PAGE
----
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Legends and truths about narwhals, the mysterious unicorns of the Arctic
Il corno del narvalo è un dente, molto sensibile, e non viene utilizzato per infilzare il cibo, come una sorta di kebab marino.
Unicorns don’t exist (or maybe they do). Narwhals aren’t horses with horns in their foreheads, but cetaceans with a long tooth emerging from their upper lips, in males, forming a long spiral sword.
Myths about narwhals
Narwhals (Monodon monoceros) are one of the most iconic and mysterious creatures of the Arctic and have intrigued explorers and scientists for hundreds of years, probably also spawning legends about unicorns. Despite scientific developments, a lot about these animals is still unknown, also due to the remote, wild places they live in. For these reasons, there are many wrong beliefs regarding them.
“A lot of people really don’t believe they’re still alive,” says Martin Nweeia of Harvard University. According to one of the most widespread myths about these marine mammals, narwhals spear their food, like fish and squids, with their “tusks”.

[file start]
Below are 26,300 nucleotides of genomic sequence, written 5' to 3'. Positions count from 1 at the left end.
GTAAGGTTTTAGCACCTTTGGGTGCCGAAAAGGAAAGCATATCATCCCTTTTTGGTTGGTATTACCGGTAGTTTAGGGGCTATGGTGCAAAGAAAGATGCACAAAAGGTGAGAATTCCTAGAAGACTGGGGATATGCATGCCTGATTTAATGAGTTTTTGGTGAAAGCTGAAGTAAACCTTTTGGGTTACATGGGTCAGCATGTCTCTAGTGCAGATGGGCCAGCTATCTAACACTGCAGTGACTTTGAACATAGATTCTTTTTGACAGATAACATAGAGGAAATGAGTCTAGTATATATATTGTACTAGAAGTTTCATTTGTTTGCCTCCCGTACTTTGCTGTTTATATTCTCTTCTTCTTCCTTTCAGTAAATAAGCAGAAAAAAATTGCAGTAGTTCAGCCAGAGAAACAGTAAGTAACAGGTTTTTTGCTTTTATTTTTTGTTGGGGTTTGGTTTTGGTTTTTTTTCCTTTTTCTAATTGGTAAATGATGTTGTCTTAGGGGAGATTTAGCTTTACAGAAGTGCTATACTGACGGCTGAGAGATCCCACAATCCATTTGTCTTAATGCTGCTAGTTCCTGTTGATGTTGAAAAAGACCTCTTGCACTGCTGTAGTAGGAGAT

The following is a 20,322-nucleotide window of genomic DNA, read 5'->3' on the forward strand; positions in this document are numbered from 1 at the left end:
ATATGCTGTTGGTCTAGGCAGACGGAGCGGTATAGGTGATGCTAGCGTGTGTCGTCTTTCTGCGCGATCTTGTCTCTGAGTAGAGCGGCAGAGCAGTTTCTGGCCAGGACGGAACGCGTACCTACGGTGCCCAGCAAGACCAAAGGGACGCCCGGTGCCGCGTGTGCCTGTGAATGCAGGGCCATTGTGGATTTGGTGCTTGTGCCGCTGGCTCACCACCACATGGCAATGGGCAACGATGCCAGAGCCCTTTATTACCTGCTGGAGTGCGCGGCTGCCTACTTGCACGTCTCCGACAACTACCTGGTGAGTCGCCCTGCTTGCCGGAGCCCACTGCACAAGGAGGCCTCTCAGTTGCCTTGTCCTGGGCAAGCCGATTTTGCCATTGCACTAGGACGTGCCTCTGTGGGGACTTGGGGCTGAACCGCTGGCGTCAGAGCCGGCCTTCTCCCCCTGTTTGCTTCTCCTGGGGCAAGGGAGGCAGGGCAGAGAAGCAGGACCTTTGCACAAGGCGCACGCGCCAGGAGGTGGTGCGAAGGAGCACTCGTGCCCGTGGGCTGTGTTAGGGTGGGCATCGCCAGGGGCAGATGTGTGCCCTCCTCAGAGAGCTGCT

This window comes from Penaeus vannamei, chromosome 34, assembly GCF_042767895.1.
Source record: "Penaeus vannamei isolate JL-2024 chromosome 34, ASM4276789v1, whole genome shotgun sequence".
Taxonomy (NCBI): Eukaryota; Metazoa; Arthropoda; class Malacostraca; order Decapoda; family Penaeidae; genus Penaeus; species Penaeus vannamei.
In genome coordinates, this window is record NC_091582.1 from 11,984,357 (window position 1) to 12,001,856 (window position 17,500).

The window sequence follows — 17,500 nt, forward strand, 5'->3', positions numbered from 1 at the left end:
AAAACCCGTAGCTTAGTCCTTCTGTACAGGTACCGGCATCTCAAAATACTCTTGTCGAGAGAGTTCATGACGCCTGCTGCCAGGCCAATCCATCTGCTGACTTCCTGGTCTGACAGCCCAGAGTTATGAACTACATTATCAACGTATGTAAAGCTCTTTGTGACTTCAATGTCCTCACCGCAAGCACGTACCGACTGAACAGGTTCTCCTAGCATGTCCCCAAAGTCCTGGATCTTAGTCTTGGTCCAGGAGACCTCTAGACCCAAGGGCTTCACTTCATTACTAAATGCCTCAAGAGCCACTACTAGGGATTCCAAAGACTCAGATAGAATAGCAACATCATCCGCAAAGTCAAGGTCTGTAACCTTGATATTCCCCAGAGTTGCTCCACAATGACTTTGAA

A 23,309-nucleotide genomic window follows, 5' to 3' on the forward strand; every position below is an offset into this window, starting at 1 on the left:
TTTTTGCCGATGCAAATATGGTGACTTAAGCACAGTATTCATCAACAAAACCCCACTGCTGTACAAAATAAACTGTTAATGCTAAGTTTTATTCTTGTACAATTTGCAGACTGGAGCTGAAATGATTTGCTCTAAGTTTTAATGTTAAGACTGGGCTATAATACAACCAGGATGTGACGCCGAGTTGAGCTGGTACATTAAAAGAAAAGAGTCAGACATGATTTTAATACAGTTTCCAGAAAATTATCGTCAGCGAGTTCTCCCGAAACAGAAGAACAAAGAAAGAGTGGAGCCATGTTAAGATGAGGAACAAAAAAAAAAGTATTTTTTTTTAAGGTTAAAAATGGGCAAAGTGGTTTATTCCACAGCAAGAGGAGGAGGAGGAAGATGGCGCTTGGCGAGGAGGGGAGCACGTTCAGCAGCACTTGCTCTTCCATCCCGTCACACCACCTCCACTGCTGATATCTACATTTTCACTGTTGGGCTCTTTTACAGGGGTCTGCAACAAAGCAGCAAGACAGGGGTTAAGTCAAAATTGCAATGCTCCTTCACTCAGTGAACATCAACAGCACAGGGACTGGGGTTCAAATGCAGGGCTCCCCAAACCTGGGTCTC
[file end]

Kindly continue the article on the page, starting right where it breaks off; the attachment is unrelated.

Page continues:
This isn’t true, mainly for practical reasons. Narwhals’ teeth can reach up to 3 metres in length, but the prey they feed on are pretty small and would be very difficult to spear. And even if a narwhal did spear its prey, it wouldn’t able to reach it.
Truths about narwhals
Narwhals belong to a group of animals known as toothed whales; however, they don’t chew the food they eat. They actually don’t have teeth in their mouth: the only one they have is their characteristic “tusk”.
In order to explain the functions of narwhals’ teeth, many theories have been formed: defence or attack weapon, ice-breaker, courting instrument, respiratory organ. According to the study “Sensory ability in the narwhal tooth organ system”, published by The Anatomical Record in 2014, the narwhal’s tooth has sensory nerve endings, which help these cetaceans feel sea temperatures and changes in water salinity, and perhaps find their mates and prey.
Narwhals are currently threatened by climate change and the increasingly destructive impacts of human activity in the Arctic. In particular, it is thought that noise pollution disturbs the communication and orientation of these shy cetaceans.
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